Writers: Didn’t Have Time For #NaNoWriMo? Try 250, 500 or 1000 Words A Day (and why I need to do this)
If you’re a writer who has no trouble banging out thousands of words a day on a regular basis, you can skip my 250, 500 or 1000 Words A Day Writing Challenge.
This post is for others who fit into one or more of the following situations:
– You started NaNoWriMo with good intentions but ended up falling further and further behind until it was way too late to try catching up.
– You’ve always wanted to try a writing challenge like NaNoWriMo but knew you’d never have the time to write 50,000 words in November.
– You have a day job and need some motivation to squeeze out extra time to do regular writing.
– You have kids, so life is often crazybusy with parenting duties and an unpredictable schedule. You need some motivation to carve out writing time here and there.
– You’re an illustrator who is trying to flex your writing muscles. A writing challenge with achievable goals could help you get that picture book or other writing project finished.
– You already make a living as a writer or are a published writer, but have always wanted to try another genre…but your paid/contracted work has always come first. Even with limited time, you want to get that personal writing project of yours off the back burner and make some steady progress.
In my case: I am a children’s book illustrator who has just started writing picture books. I love my work and I love making picture books, but I also have not forgotten my roots: I have been writing books for young people for as long as I can remember. None of them have been published, though I have been steadily working on my craft; judging from the gradual improvement in quality of editorial rejection letters, my writing has been getting better. I’ve gotten close (tantalizingly, frustratingly close) for my latest novel, but “close” is not the same as a book contract. I also had my YA novel-in-progress nominated for the SCBWI Sue Alexander “Most Promising For Publication” Award.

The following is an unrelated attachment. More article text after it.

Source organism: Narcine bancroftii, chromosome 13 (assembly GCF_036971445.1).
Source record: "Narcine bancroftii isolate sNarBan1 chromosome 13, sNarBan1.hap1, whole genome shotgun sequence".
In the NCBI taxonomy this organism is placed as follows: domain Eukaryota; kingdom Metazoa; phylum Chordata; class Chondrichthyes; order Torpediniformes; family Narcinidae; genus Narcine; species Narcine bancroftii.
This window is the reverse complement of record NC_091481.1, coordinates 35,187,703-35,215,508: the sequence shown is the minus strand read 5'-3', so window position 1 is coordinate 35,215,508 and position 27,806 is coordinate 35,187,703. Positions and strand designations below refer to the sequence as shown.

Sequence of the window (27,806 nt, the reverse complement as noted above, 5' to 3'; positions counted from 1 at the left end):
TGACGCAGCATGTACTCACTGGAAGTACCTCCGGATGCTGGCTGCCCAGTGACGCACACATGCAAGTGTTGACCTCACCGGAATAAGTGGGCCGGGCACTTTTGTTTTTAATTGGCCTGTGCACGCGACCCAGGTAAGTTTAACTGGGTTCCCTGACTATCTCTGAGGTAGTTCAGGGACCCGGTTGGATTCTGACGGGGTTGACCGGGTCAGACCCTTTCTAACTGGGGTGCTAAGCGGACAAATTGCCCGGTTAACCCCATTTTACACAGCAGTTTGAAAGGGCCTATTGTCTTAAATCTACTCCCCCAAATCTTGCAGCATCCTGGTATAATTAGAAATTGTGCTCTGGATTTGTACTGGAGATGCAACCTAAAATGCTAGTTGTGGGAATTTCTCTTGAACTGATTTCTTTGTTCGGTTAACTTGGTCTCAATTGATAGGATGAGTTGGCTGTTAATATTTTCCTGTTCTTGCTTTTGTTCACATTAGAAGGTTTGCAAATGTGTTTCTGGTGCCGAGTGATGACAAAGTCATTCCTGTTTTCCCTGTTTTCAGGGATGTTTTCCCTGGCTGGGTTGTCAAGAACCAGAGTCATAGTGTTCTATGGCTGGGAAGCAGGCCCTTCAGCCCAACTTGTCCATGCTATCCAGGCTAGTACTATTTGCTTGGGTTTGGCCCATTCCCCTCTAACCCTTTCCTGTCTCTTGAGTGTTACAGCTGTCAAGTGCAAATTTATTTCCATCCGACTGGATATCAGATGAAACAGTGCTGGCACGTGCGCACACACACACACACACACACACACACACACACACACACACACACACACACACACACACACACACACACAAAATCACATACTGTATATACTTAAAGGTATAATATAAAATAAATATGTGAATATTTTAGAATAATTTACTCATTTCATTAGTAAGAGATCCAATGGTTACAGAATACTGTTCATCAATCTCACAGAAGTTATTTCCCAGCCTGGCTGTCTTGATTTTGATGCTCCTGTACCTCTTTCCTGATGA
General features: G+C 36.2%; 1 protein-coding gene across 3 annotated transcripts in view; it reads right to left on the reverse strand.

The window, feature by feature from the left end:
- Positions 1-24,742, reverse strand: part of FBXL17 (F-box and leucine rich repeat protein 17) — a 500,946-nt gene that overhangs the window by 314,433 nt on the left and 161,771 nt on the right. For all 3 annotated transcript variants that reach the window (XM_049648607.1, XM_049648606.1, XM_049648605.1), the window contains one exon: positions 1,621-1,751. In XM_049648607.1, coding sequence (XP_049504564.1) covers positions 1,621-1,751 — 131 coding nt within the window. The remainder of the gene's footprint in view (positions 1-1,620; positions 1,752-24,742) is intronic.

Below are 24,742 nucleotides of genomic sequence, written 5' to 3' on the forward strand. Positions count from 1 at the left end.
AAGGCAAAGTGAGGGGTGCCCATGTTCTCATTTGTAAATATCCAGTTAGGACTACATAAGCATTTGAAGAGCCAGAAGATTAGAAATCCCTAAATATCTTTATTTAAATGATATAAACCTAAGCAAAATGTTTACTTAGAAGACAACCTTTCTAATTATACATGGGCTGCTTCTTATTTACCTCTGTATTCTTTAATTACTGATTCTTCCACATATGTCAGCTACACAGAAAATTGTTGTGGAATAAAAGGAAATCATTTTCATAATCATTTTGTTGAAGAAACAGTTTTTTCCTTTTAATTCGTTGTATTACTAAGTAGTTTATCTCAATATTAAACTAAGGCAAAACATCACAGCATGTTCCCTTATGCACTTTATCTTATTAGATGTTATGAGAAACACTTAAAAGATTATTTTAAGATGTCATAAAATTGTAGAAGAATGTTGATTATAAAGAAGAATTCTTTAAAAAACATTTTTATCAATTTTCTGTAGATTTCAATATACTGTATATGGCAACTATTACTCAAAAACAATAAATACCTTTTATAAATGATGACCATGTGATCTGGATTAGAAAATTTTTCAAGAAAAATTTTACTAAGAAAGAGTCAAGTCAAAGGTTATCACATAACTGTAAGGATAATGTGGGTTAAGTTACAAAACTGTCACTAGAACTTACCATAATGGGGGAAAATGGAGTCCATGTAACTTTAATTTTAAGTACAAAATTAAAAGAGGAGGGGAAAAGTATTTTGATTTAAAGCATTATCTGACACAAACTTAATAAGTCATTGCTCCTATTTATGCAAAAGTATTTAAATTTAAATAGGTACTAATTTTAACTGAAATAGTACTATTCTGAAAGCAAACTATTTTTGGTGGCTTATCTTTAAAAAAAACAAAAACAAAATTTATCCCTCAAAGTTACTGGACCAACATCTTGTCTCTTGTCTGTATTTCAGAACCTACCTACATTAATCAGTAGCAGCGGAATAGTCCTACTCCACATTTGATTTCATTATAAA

Then a rejection ended up (in a roundabout way) getting me a book illustration contract with Simon & Schuster Books For Young Readers, and my novel-writing got put on hold. It’s ironic but a part of the business: I’ve since had more than one editor express interest in seeing my novels, but I haven’t had as much time to work on my writing because of my contracted illustration work.
With what I’ve learned since then, I’m realizing why my already-written novels didn’t sell and why they SHOULDN’T have sold, and have shelved them. I’ve started working on a new project which I’m pretty excited about, but don’t spend nearly enough time on. It’s been a crazy year for me: I illustrated three Judy Blume chapter books, 10 Judy Blume covers, finished the illustrations for my first solo picture book (WHERE ARE MY BOOKS? with Simon & Schuster), illustrated RUBY ROSE ON HER TOES (picture book by Rob Sanders, with HarperCollins), did sketches for MITZI TULANE: PRESCHOOL DETECTIVE (picture book by Lauren McLaughlin, with Random House), some sketches for SEA MONKEY AND BOB (picture book by Aaron Reynolds, with Simon & Schuster), did my first book tour, talks and workshops at conferences, then had family health issues.
But something else I’ve learned: life is ALWAYS going to be crazybusy, one way or another. I will NEVER have the luxury of time that I had in my pre-published days, and that’s not a bad thing. If I want to achieve my goal of getting my novels for young people published, I have to adjust and squeeze out writing time however I can.
Hoping some of you join me in the Challenge! Here’s more info about how to participate. Feel free to post below or in my Writing Challenge: 250, 500 or 1000 Words Facebook page. Or you can just participate without letting anyone know…it’s entirely up to you.